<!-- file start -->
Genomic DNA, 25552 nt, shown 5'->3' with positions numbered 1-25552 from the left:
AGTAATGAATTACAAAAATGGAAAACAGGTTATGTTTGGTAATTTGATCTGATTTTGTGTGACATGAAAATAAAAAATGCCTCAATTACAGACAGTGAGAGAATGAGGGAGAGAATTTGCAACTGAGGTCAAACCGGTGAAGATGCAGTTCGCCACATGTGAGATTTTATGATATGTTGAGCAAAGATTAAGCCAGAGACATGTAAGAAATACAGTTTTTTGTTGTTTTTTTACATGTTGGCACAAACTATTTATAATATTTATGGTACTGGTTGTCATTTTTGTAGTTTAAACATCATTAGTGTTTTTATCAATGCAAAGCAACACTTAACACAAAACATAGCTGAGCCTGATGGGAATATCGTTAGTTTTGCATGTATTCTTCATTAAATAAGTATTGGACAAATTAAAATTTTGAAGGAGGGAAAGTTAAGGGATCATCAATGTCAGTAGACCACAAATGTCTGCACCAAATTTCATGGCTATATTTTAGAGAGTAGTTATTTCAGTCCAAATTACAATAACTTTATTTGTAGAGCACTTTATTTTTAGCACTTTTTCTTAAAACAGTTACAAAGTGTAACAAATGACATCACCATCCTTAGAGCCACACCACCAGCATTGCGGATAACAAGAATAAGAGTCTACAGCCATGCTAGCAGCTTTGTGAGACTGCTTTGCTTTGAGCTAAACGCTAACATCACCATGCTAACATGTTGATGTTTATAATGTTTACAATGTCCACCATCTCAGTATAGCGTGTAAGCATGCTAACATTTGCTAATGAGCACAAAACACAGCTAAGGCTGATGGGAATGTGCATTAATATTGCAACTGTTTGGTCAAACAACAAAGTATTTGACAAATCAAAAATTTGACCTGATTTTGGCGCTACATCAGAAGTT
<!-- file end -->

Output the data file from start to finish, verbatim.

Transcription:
Genomic DNA, 25552 nt, shown 5'->3' with positions numbered 1-25552 from the left:
AGTAATGAATTACAAAAATGGAAAACAGGTTATGTTTGGTAATTTGATCTGATTTTGTGTGACATGAAAATAAAAAATGCCTCAATTACAGACAGTGAGAGAATGAGGGAGAGAATTTGCAACTGAGGTCAAACCGGTGAAGATGCAGTTCGCCACATGTGAGATTTTATGATATGTTGAGCAAAGATTAAGCCAGAGACATGTAAGAAATACAGTTTTTTGTTGTTTTTTTACATGTTGGCACAAACTATTTATAATATTTATGGTACTGGTTGTCATTTTTGTAGTTTAAACATCATTAGTGTTTTTATCAATGCAAAGCAACACTTAACACAAAACATAGCTGAGCCTGATGGGAATATCGTTAGTTTTGCATGTATTCTTCATTAAATAAGTATTGGACAAATTAAAATTTTGAAGGAGGGAAAGTTAAGGGATCATCAATGTCAGTAGACCACAAATGTCTGCACCAAATTTCATGGCTATATTTTAGAGAGTAGTTATTTCAGTCCAAATTACAATAACTTTATTTGTAGAGCACTTTATTTTTAGCACTTTTTCTTAAAACAGTTACAAAGTGTAACAAATGACATCACCATCCTTAGAGCCACACCACCAGCATTGCGGATAACAAGAATAAGAGTCTACAGCCATGCTAGCAGCTTTGTGAGACTGCTTTGCTTTGAGCTAAACGCTAACATCACCATGCTAACATGTTGATGTTTATAATGTTTACAATGTCCACCATCTCAGTATAGCGTGTAAGCATGCTAACATTTGCTAATGAGCACAAAACACAGCTAAGGCTGATGGGAATGTGCATTAATATTGCAACTGTTTGGTCAAACAACAAAGTATTTGACAAATCAAAAATTTGACCTGATTTTGGCGCTACATCAGAAGTT